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Turkmenistan: Rights Groups Want Tough Questions To Accompany Landmark U.S. Visit


http://gdb.rferl.org/6AD8720F-5D68-41F8-9BB8-4687C51E156F_w203.jpg --> http://gdb.rferl.org/6AD8720F-5D68-41F8-9BB8-4687C51E156F_mw800_mh600.jpg Turkmen President Gurbanguly Berdymukhammedov (file photo) (AFP) Rights activists have urged the international community to challenge Turkmenistan's president during his current visit to the United States. President Gurbanguly Berdymukhammedov arrived on September 23 for the first U.S. visit by a Turkmen leader since 1998. He is there to address the UN General Assembly and promote trade with his energy-rich country. But rights groups say it's an opportunity to demand questions around the death in custody in 2006 of RFE/RL correspondent Ogulsapar Muradova, and to press for action to match hints at reform.


September 24, 2007 (RFE/RL) -- President Berdymukhammedov's five-day U.S. itinerary includes an appearance today at Columbia University's World Leaders Forum, as well as a meeting with U.S. Secretary of State Condoleezza Rice and an address to the UN General Assembly on September 26.


Berdymukhammedov's five-year term began in February, after a hastily organized election that followed the death in December of Saparmurat Niyazov. Niyazov kept Turkmenistan's 5 million people largely isolated from the outside world for nearly two decades -- and prevented meaningful dialogue between Ashgabat and the international community.


Berdymukhammedov has made tentative reform pledges since taking over in December -- and then being elected in February -- and his speech on September 26 will make him the first Turkmen leader to take the rostrum before the UN General Assembly since 1995.


But rights activists are warning the international community not to allow that milestone to obscure blunt discussion with Turkmenistan's new leader.


'Close And Constant Watch'


Oleg Panfilov, a media analyst who heads the of the Center for Journalism in Extreme Situations, told RFE/RL's Turkmen Service today that pledges of greater openness are not enough.


"I can't predict what steps the Turkmen president may take in the future," Panfilov said, "but I think he should be under close and constant watch. It's good that various international organizations remind us regularly that there are problems in Turkmenistan with freedom of speech, which has never existed. There should be conditions created for normal journalism to emerge in Turkmenistan. The Turkmen president shouldn't just talk. He should act, too."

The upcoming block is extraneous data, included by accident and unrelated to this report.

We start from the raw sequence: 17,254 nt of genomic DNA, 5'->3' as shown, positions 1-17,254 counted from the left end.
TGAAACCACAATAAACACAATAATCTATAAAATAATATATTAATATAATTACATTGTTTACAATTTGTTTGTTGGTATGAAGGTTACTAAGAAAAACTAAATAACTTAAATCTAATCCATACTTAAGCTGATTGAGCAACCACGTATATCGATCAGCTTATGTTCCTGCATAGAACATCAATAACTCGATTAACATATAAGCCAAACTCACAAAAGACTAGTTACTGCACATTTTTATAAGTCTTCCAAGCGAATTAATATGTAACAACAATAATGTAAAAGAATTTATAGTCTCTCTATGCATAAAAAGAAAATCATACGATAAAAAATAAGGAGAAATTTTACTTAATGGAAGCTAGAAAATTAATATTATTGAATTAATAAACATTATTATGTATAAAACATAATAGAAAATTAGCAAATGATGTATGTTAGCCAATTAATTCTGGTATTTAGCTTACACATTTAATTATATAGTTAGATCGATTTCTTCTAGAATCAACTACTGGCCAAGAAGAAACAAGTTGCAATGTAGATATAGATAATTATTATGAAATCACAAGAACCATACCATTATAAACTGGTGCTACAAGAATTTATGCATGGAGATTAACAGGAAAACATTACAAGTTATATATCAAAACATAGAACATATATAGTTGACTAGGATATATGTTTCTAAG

"I can't predict what steps the Turkmen president may take in the future, but I think he should be under close and constant watch." -- Oleg Panfilov, Center for Journalism in Extreme Situations

In an open letter to Rice, the New York-based Committee to Protect Journalists (CPJ) argues that the first U.S. visit by a Turkmen head of state in nine years offers "a unique opportunity to engage [Berdymukhammedov]...on human rights and press freedom."


Muradova, a 58-year-old correspondent for RFE/RL and a former rights monitor for the Turkmen Helsinki Foundation on Human Rights (THF), died in Turkmen custody under unclear circumstances in September 2006. She had been imprisoned on a six-year term stemming from charges of ammunition possession that human rights groups said were fabricated.


Uncovering The Truth


In its letter, the CPJ "encouraged" Rice to press for answers to "the many questions surrounding Muradova's death in prison under former leader Saparmurat Niyazov, and to ask President Berdymukhammedov for his personal involvement in uncovering the truth about her death."


"Uncovering the truth about Ogulsapar Muradova's death, as well as revealing the fates of co-defendants [Annakurban] Amanklychev and [Sapardurdy] Khadzhiyev, will be an important first step toward mending Turkmenistan's press freedom and human rights record," the group said.


Muradova's family told RFE/RL that there was clear evidence of violence when authorities allowed them to view her body.


The CPJ reminded Rice that "authorities have resisted international calls for an independent investigation into [Muradova's] death while failing to release official autopsy results."


Elsa Vidal, head of the Europe desk at Paris-based Reporters Without Borders, told RFE/RL's Turkmen Service that Berdymukhammedov needs to know that Muradova's case will not just go away, and that it is also not an isolated case.


"We want to remind him that journalists have been killed and that there is a need for a formal investigation of this death [and] that other journalists are still in jail -- and everybody here is very worried about their condition, especially their health condition," she said.


So while Berdymukhammedov is no doubt hoping to portray his administration as an engine of change -- and his country as a potentially valuable partner for energy investment and trade -- skeptics caution against placing too much emphasis on what he says during this five-day visit.


Signals, they say, are only as useful as the actions that follow.

RFE/RL Central Asia Report


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